Something I’ve learned over the years: The hardest thing to do is make something look easy. Yet somehow the New York Times Magazine manages to do that with their covers. Every week I’m blown away by how beautiful and smart they are. Curious about how they do it, we spoke to three women who played a key role in some of the best covers — design director Gail Bichler, associate photo editor Stacey Baker and prop stylist Randi Brookman Harris. Here’s what they told us…
Gail Bichler has been the design director of the New York Times Magazine since 2014: “Cover ideas can be really challenging to come up with. We’ll say, ‘Oh, it’s so hard.’ We kind of say that every time. The fast pace is daunting. The good thing about covers happening every week is that sometimes you hit it and sometimes you don’t, and that’s just part of making that much stuff. As long as you have the high highs, it’s okay. The ones that really succeed are those that make people think, ‘Oh, of course that’s the cover!’ ”
“The story was about women providing abortions to other women in places where abortion was illegal — by sending pills through the mail. We wanted the magazine to feel like an object, so when you looked at it, you almost felt like you were getting the package. We put pills in the package so it would feel dimensional. It was a very deliberate choice to have the ‘New York Times Magazine’ not be part of the envelope — by making the logo blue not black, and putting a crinkle in the paper under it so you can see that it’s definitely not ON the envelope. We wanted to make it clear that it’s not the New York Times that’s mailing you the pills! It’s funny how much these nuances matter. The details make or break the execution.” — Gail Bichler, design director of the New York Times Magazine
“This cover, illustrated by Christoph Niemann, was graphic, playful and had a sense of joy. I love that the egg bleeds off the top. It helps you understand the perspective that you’re above this little girl, and seeing the egg fly up to you. We were also experimenting with the idea that we’re a magazine wrapped in a newspaper, so we don’t have to sell on the newsstand — that means we can do things that other magazines might shy away from, like aggressively covering up our logo.” — Gail Bichler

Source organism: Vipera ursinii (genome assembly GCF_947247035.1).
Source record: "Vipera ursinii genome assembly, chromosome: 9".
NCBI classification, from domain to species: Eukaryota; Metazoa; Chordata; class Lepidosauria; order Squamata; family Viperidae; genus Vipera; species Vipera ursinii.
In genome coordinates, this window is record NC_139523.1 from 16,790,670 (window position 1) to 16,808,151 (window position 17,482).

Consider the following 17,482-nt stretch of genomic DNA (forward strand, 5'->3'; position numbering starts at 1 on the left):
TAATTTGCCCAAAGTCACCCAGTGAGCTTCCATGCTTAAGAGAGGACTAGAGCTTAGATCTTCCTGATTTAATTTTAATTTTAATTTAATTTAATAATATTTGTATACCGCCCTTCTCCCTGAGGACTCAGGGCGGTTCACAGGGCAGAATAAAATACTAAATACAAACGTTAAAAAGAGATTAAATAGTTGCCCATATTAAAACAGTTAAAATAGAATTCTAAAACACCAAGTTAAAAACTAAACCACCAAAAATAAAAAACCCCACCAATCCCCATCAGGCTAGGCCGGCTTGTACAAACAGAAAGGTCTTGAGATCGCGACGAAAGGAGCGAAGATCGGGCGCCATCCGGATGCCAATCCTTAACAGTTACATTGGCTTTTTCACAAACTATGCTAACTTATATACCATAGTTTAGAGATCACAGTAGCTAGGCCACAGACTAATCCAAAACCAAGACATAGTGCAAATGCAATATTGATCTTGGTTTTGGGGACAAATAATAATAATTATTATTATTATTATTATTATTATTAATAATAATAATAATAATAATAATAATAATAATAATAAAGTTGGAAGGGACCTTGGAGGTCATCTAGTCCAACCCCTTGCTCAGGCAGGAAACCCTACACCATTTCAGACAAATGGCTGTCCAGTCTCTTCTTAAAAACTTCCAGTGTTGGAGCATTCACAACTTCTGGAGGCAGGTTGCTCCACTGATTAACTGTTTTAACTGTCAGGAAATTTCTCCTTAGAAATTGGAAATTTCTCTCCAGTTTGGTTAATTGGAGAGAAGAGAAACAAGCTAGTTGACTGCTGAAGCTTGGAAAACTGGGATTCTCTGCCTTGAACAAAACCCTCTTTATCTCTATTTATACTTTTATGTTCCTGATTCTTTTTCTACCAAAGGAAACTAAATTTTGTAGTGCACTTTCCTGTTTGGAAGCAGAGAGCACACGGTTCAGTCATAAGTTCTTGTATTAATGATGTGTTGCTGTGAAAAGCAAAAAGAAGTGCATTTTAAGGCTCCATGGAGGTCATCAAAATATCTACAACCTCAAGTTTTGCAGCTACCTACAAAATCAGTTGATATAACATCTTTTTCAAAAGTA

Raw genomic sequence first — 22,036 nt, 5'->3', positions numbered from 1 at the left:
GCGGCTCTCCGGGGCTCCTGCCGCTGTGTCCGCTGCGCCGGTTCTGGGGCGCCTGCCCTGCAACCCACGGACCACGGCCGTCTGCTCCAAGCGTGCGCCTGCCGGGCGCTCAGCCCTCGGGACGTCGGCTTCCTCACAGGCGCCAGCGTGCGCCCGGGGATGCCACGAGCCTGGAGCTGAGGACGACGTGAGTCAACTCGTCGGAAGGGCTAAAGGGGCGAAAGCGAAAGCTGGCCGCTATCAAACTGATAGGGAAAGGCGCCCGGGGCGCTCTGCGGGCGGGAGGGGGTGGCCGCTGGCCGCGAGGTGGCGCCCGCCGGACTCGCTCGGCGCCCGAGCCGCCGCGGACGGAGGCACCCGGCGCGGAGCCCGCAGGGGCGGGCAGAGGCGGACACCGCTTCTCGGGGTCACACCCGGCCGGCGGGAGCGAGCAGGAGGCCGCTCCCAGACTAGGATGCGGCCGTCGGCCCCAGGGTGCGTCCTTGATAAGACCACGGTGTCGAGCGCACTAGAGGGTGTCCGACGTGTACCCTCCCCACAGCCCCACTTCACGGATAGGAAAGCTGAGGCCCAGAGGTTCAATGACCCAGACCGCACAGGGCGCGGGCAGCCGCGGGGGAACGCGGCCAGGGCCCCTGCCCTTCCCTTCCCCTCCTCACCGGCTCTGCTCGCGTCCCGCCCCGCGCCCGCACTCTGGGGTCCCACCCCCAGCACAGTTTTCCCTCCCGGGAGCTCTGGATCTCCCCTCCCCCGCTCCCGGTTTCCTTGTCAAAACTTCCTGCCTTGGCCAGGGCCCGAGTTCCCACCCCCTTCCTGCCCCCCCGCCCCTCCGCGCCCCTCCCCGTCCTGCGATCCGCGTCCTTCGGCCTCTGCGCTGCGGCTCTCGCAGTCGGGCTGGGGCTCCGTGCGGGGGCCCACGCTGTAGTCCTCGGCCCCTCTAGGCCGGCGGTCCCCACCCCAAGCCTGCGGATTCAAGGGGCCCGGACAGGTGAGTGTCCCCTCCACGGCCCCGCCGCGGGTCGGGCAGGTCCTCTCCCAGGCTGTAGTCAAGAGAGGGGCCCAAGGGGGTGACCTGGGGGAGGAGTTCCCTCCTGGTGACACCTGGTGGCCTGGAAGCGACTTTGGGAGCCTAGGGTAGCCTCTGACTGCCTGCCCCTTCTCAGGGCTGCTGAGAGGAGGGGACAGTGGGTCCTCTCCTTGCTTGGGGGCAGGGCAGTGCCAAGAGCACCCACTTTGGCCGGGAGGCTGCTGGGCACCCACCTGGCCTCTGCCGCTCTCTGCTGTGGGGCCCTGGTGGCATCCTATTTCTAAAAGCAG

“I would say a typical cover is anywhere between three and 10 days. It’s really fast. But there are outliers — for example, we did a cover with the artist JR that was a month-long collaboration. The idea was complicated to execute and was a huge effort on the part of our photo team. We scouted a location and got permits to use the space; we did casting for the person JR was going to photograph, and then he did the shoot, made an image and pasted it down on the Flatiron plaza. After we put the cover out, someone tweeted something like ‘New York Times, have you ever heard of Photoshop?’ [laughs]” — Gail Bichler
“When the magazine first called me, they said, ‘We want Trump’s face on a balloon.’ It took me days to figure out how I could even do that. The only place that prints custom four-color mylar balloons had a 10,000 unit minimum and it would take six weeks just to get a proof. After 45 phone calls, you go down a rabbit hole, calling every single balloon expert and asking, ‘Is there ANY POSSIBLE WAY to print this illustration on a balloon?’ I was sweating. Everyone said, ‘Nope.’
“Then one lady said she could do it, but only in black and white. The shoot was happening in less than a week. With revisions and shipping she would have to make the balloon in a day. She kept saying no to color, but somehow I got under her skin and she took pity on me. I was thinking, ‘It’s for the cover of the New York Times Magazine! I can’t fail at this!’ She came into her office early on a Saturday morning and sent me an email saying she figured it out. I was dancing in my apartment.